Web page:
Swordtail male acting weird

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Sprinkle

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So, I got a new swordtail, he's a male, I acclimated him and when I first acclimated him I put him the tank he was breathing fast.

Now, he just hides behind the plants or between them, breaths fast sometimes, and sometimes he just just swims up and down near the filter. He does sometimes go out.

To be honest, he is not what I expected, I thought he will start mating with my females but he didn't even touch them, he sometimes comes out to swim a little but then hides again, he doesn't have a nibble there and there (females don't do this neither).
Do you know what this is? Should I just give him some more time?
 

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Strange. How long have you had him? I’ve had fish that are bashful when first introduced to a new tank. But this only lasts 1-2 days
 
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Sdoerger said:
Strange. How long have you had him? I’ve had fish that are bashful when first introduced to a new tank. But this only lasts 1-2 days
I have him since yesterday evening. What is wrong with that fish?

Ammonia is 0
Nitrites are 0
Nitrates are 25
Temp is 25 C

So, does anyone what is wrong with him?
 

Oriongal

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How is he doing now?

In my experience, it's generally one of two things when a male swordtail isn't paying attention to the females, when new to the tank.

One is that he's ill, not feeling well. It seems like swordtails frequently arrive ill from the store, especially chain stores; I've frequently had them die during quarantine, sometimes without any obvious cause.

The other is that he's just uncomfortable in the new space. If he's on the small side or not terribly confident, he may have been picked on by other males where they were bred, shipped, or at the store. This will tend to make him wary in a new space, unsure whether another male might be lurking and suddenly show up to challenge him if he tries courting the ladies.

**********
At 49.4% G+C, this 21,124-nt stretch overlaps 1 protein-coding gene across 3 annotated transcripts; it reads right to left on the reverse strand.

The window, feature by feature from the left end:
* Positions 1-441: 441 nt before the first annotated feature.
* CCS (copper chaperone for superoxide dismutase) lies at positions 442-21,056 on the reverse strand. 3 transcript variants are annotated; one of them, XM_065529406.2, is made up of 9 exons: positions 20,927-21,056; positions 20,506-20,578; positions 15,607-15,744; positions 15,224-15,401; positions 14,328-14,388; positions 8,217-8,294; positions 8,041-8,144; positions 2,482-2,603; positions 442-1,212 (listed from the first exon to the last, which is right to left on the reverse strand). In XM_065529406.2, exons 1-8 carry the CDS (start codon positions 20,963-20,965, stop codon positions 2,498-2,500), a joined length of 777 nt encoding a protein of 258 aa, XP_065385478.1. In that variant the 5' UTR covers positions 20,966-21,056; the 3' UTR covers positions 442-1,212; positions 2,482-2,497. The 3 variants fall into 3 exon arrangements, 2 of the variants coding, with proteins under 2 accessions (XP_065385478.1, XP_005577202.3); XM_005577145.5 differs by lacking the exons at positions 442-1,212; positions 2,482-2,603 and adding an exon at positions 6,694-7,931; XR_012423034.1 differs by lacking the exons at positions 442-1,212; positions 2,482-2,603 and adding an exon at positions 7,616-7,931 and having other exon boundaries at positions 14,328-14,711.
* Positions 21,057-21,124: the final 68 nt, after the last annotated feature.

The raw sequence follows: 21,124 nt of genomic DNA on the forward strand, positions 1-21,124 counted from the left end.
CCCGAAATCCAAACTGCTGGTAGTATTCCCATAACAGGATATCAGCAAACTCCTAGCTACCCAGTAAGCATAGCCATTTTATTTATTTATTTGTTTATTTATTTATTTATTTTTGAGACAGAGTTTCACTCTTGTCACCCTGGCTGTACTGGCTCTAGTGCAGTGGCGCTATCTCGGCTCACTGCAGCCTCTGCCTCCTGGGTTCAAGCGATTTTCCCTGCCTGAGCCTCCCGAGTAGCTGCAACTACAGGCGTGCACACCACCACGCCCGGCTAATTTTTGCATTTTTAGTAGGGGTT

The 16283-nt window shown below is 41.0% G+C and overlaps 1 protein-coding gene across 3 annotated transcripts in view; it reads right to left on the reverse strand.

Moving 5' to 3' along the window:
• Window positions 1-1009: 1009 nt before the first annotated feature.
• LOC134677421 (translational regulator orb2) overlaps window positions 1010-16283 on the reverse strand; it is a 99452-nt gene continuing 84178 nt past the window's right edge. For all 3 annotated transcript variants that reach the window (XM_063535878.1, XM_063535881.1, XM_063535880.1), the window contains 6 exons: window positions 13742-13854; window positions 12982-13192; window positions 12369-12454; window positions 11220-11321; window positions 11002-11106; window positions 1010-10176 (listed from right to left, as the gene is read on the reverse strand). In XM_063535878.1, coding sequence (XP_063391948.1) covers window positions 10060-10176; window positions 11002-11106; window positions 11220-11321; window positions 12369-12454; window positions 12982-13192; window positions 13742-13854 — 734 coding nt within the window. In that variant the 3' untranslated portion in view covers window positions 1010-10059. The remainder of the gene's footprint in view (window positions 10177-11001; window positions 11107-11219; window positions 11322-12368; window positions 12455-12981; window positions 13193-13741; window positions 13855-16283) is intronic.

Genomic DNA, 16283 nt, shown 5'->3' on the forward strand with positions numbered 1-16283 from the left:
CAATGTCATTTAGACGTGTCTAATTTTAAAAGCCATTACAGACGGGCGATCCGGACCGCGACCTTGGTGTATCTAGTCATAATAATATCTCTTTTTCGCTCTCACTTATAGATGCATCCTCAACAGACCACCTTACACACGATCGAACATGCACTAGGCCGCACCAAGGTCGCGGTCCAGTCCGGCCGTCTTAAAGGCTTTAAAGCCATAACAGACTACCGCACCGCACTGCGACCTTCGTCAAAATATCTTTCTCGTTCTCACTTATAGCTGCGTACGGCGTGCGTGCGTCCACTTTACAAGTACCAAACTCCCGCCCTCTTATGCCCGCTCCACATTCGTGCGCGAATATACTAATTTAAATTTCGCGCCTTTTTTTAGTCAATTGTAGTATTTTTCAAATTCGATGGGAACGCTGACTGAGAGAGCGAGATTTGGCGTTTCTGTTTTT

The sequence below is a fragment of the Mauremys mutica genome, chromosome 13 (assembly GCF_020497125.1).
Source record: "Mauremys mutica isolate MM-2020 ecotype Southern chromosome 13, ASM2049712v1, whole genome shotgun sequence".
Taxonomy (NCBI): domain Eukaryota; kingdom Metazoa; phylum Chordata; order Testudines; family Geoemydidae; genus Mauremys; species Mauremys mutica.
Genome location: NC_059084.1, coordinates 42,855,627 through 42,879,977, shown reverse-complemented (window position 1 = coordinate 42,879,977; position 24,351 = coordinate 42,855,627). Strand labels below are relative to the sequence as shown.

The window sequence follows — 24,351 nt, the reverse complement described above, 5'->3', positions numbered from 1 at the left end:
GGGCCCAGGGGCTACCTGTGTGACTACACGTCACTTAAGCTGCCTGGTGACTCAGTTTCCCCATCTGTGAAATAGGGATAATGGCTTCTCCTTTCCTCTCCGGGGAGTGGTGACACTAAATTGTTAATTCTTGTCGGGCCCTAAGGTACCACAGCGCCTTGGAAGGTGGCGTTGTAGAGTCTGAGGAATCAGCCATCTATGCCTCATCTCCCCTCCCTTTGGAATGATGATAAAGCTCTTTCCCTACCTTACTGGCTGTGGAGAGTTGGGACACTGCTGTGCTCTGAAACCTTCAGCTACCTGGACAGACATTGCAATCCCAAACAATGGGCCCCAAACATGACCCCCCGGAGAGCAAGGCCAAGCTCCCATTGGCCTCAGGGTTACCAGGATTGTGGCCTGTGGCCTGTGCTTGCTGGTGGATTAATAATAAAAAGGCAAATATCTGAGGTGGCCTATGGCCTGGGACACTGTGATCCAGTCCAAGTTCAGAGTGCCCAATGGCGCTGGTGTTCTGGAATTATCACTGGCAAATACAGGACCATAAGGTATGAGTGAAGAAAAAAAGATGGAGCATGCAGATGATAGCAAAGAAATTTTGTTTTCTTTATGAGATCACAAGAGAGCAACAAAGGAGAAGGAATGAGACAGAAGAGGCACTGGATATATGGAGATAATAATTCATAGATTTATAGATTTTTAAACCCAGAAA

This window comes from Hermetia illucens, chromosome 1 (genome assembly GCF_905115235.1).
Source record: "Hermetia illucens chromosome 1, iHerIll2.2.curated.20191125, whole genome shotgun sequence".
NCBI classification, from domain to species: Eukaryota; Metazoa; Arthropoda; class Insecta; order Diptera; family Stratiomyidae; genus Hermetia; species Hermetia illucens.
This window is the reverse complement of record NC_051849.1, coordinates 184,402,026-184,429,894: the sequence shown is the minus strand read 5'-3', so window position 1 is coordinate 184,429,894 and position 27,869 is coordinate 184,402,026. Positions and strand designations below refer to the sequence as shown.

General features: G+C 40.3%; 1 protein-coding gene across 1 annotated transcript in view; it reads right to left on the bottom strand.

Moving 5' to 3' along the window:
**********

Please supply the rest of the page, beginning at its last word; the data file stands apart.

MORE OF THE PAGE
I see this pretty often with males I bring in for more selective breeding - I have an outdoor pool (250-300 gal) with mixed swords and guppies, and maintain indoor tanks for more selective pairings with the swordtails. There's usually 2-3 mature females that stay in the tank, while I rotate males in and out from the pool.

Since the pool also has some large mature males, younger/smaller ones are naturally lower in the pecking order; and are quickly chased off by the larger males if they try to mate with the females in the pool.

So, once indoors, sometimes it can take them a week or even two to finally realize that there aren't any other males around in the tank, and nobody's going to come drive them off if they try courting the females. Once they get to that point, they'll act like typical livebearer males from there out.
 
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Oriongal said:
How is he doing now?

In my experience, it's generally one of two things when a male swordtail isn't paying attention to the females, when new to the tank.